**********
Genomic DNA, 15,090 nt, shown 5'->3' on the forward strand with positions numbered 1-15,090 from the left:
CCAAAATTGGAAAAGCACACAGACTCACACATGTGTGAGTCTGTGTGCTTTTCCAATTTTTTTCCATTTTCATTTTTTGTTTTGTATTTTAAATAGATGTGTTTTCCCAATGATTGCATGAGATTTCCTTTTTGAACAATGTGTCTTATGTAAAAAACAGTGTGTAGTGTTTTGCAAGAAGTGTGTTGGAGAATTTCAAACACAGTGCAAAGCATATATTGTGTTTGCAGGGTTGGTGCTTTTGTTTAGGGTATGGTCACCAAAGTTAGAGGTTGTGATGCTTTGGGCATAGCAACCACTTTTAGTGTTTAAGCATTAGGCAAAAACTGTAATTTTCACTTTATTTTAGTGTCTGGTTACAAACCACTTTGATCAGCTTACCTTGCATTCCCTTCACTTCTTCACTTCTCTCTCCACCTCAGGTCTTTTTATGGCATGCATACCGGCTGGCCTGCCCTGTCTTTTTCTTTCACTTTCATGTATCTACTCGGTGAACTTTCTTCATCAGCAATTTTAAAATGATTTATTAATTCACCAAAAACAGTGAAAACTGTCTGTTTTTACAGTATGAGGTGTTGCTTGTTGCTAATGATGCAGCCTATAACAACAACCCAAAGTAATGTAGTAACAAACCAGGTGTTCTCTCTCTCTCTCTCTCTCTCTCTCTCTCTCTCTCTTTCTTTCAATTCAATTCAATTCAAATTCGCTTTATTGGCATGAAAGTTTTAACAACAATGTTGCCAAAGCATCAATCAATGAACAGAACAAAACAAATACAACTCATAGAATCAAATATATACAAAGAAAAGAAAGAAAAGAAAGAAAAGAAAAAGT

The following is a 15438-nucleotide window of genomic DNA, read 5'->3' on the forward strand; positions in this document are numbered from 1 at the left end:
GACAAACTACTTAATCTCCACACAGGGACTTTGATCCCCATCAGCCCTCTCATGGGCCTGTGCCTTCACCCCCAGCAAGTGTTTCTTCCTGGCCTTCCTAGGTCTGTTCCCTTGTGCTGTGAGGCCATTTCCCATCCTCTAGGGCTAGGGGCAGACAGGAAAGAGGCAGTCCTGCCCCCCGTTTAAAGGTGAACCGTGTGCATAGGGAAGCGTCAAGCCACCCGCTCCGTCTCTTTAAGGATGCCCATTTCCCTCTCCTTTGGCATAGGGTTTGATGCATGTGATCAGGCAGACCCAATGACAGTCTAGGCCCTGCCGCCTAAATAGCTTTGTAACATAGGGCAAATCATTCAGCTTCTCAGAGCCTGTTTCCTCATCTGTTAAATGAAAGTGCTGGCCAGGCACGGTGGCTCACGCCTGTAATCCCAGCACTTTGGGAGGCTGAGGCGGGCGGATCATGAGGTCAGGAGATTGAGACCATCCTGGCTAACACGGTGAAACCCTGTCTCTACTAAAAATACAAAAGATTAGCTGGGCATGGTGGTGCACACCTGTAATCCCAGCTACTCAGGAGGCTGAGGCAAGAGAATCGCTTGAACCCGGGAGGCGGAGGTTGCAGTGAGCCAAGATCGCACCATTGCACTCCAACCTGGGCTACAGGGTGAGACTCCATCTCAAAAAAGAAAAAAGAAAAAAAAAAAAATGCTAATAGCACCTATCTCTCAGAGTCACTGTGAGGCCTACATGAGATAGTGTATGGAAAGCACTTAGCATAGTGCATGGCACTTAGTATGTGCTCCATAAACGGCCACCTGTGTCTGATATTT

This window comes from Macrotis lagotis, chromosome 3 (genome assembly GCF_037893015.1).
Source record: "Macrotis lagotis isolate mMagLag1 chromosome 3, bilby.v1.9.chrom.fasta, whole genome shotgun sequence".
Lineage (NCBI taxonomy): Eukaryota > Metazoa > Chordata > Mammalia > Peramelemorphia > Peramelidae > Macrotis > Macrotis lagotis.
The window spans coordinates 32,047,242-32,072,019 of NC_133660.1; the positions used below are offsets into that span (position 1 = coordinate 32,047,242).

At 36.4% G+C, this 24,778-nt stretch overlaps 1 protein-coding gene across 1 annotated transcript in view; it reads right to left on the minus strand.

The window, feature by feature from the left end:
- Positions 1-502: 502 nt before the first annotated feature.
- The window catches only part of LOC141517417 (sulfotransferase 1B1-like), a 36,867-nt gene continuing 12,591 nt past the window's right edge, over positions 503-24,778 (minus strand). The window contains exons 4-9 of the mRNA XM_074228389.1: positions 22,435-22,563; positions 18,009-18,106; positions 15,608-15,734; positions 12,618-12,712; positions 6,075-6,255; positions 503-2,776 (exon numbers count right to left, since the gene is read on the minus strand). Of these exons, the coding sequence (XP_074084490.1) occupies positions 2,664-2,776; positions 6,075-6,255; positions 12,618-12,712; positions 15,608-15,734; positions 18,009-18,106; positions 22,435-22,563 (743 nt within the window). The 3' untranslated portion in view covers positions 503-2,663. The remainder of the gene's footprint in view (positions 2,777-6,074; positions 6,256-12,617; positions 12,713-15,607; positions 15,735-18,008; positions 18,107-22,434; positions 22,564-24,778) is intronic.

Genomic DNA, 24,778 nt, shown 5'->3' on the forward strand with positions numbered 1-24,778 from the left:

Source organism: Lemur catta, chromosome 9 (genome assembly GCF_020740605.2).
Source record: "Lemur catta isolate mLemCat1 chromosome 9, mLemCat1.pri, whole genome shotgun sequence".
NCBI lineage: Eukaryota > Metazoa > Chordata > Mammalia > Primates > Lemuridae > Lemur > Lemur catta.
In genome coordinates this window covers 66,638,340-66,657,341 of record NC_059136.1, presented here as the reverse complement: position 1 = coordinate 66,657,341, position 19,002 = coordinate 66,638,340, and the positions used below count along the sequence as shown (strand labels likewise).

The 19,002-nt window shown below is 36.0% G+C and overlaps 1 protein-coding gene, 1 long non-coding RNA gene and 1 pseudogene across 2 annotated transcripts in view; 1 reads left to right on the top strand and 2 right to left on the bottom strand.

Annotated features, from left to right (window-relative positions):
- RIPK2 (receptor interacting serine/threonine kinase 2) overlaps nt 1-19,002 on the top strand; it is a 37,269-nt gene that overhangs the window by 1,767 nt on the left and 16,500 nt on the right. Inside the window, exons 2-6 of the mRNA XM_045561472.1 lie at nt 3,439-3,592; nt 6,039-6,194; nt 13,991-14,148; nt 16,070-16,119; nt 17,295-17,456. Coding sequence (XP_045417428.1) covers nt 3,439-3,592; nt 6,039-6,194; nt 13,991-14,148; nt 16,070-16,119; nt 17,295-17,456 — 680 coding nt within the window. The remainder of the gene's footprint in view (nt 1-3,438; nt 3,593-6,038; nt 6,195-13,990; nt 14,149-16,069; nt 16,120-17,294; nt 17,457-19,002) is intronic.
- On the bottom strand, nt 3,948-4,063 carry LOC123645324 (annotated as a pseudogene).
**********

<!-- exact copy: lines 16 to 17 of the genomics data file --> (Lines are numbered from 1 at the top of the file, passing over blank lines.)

NCBI lineage: Eukaryota > Metazoa > Chordata > Mammalia > Primates > Lemuridae > Lemur > Lemur catta.
In genome coordinates this window covers 66,638,340-66,657,341 of record NC_059136.1, presented here as the reverse complement: position 1 = coordinate 66,657,341, position 19,002 = coordinate 66,638,340, and the positions used below count along the sequence as shown (strand labels likewise).